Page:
- Establish a niche for each associate.
- Assign a mentor.
- Acknowledge and stress people’s values.
- Acknowledge values and the importance of meaningful work.
- Allow associates to participate in the firm.
- Provide for training and supervision with thorough evaluations on a regular basis.
- Allow for growth.
- Create programs and address issues that indicate respect for an individual:
- A reasonable billable-hour requirement is a necessity.
- A firm should have detailed written policies covering part-time and flextime scheduling and parental concerns, such as parenting leave and routine and emergency daycare support, as well as the impact of the various choices on promotion and partnership.
- Encourage non-work interest in lawyers and allow flexible work schedules or leaves to accommodate those interests.
- Allow lawyers to make humanitarian contributions.
- Adjustable compensation systems recognize that each person is different and each produces work at an individual pace.
- Benefits and prerequisites can be used for associate rewards or as hiring inducements.
- Encourage and allow fun and humor—a “levity break” in the practice of law.
I sat down with Michael Althouse, a new Oregon lawyer, to discuss “associate happiness.” I asked him what was essential for him to feel happy in his associate position. He stated that his top priority was “learning new and diverse skills” and having “access to free continuing legal education classes.” We also discussed the importance of having legal mentorship. Mr. Althouse explained he felt that due to the current state of the economy, new attorneys must have a broader skill set and be trained in a wider range of legal disciplines to be marketable.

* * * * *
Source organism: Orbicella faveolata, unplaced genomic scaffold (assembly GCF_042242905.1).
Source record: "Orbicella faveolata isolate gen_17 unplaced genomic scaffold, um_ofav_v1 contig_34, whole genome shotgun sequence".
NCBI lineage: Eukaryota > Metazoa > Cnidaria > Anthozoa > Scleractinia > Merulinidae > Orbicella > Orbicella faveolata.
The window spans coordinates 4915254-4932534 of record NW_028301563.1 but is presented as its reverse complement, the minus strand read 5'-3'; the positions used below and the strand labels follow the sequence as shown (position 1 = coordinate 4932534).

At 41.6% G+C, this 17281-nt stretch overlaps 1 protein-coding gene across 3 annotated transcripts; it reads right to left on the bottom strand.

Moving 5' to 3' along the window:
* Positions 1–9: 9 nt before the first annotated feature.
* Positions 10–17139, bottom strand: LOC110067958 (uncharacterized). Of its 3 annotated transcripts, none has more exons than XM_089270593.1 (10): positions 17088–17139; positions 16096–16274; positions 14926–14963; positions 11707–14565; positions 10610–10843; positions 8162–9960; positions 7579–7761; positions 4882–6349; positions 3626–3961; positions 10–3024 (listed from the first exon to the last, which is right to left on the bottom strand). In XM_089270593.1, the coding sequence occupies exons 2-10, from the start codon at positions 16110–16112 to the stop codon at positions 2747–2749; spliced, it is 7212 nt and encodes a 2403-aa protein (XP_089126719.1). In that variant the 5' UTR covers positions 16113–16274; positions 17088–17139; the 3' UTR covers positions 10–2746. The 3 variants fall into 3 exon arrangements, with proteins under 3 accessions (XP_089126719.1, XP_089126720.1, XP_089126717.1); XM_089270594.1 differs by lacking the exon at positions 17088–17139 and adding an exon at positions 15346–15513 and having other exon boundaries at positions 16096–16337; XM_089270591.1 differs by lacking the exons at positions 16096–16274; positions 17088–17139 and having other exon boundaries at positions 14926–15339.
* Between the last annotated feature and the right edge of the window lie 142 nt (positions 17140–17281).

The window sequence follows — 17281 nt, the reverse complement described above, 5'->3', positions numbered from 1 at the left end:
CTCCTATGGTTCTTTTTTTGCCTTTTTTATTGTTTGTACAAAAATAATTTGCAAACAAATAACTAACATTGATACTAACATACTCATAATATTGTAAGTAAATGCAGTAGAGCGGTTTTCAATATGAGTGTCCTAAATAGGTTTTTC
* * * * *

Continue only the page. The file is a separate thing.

Along these same lines, BCG Attorney Search created “[a]composite wish list for associates, based on [their]conversations with thousands of unhappy lawyers.” The list includes:
- To be fully integrated into the law firm, treated with respect for past accomplishments, and given support and effective feedback for future efforts.
- To receive continuing education, both within and outside of the firm; interesting work, with increasing responsibility as ability warrants; humane and fair working arrangements; good pay; tolerable hours; and additional benefits and bonuses.